Swordfish XIII – Conduct of Bouts

1. Organizational hierarchy

The organizational hierarchy of the tournament consists of multiple elements that

all play a vital part in getting such a large undertaking to run smoothly:

Tournament manager. The person in charge of the tournament and for

making all final decisions during the execution of the tournament. Will be

available during the tournament.

Referee. The person responsible for running all bouts on one mat.

Responsibilities include, but are not limited to, starting/stopping a bout,

announcing score, clearing up misunderstandings, giving out warnings and

disqualifications.

Judges. A group of judges judge all exchanges in a bout and award points

based on their impression of what happened during each exchange.

Secretariat. Announce bouts, keeping time as well as score and making

sure fencers are presented with red and blue armbands.

In addition to the people filling these roles there are three vital components to all

tournaments: fencers, seconds (coaches) and audience. For the purposes of this

text, “fencers” and “seconds” refers only to the two fencers and up to two seconds

who are involved in a bout. All others are considered members of the audience.

In order for a tournament to run as efficiently and correctly as possible, it is

important to establish proper communications channels between all the elements

involved.

If the fencers or the seconds have any concerns during a bout they can address the

referee by calling a time-out.

Members of the audience can direct their questions and comments to the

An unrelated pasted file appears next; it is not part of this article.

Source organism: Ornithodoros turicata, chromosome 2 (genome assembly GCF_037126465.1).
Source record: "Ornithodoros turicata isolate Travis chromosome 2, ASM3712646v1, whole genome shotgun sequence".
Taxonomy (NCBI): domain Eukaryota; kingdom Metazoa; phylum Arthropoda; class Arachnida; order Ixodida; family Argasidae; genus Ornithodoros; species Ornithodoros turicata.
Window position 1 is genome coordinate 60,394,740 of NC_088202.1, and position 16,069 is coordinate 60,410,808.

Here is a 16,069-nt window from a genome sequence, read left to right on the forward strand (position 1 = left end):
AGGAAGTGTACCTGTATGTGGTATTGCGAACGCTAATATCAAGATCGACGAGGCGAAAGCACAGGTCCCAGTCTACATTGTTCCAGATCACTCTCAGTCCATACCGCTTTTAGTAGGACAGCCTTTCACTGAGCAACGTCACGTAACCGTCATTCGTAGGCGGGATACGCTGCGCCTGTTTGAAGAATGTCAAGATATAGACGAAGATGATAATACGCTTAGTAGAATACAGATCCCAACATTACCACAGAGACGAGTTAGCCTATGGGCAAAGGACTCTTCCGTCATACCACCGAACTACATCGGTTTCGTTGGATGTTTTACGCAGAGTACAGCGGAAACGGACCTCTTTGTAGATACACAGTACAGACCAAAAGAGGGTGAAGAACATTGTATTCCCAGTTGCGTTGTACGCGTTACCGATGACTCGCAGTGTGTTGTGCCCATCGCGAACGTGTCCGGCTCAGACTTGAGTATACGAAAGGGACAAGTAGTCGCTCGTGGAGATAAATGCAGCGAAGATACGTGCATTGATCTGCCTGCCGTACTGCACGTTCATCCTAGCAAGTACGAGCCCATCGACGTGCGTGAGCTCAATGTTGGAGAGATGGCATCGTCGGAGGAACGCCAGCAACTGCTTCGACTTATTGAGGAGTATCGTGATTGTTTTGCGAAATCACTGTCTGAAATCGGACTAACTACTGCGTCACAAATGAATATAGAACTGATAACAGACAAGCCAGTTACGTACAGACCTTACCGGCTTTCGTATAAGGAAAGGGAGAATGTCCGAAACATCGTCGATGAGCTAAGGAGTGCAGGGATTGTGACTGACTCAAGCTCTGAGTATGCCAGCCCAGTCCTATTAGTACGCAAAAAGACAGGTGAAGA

tournament manager. The tournament manager can address the referee between

exchanges should the issue warrant attention during the bout. Under no

circumstances are members of the audience to address anyone involved in the

ongoing bout.

Anyone who has a question, complaint or comment between bouts is to direct

their issue to the tournament manager.

 

2. General

Fencers participate at their own risk and discretion, as long as they follow the spirit of the tournament rules. Each bout must maintain a polite quality, with instructions from tournament officials respected.

Fencers will receive either a red or blue armband before the bout, and will be known by their colour during it.

Fencers will start the bout in their respective corner. The bout begins when the referee calls “fence”. When the referee calls “break”, the fencers must separate and return to their corners, remaining there until the referee calls “fence” again.

Bouts are fought to 8 points for longsword and sabre, and 10 points for rapier & dagger and sword & buckler, or until the bout time runs out. If the bout time runs out, the fencer with the highest points will be declared the winner.

In a pool round, a bout ending in a draw will be registered as a half win.

During the elimination rounds, a bout ending in a draw will continue with sudden death.

Sudden death is fought until one fencer scores at least one point more than the other fencer.

 

3. Bout time

A bout is fought for 3 minutes or until one fencer has reached the score cap.

Timekeeping is not paused during scoring; in case there is a longer break in the bout for any reason, the referee will call a time-out.

Ten seconds before the time limit is reached the table will call “Last exchange!”. That exchange will be allowed to be run to its end, as long as the fencers are actively trying to fence. If the exchange becomes too passive, the referee will call ”break”, ending the bout.

After this, the table will announce the score to the referee, who will officially announce the winner of the match and the final score.

 

4. Scoring

The following targets are illegal, and are worth no points:

  • Back of the head
  • Spine
  • Groin
  • Back of the knee
  • Achilles tendon
  • Toes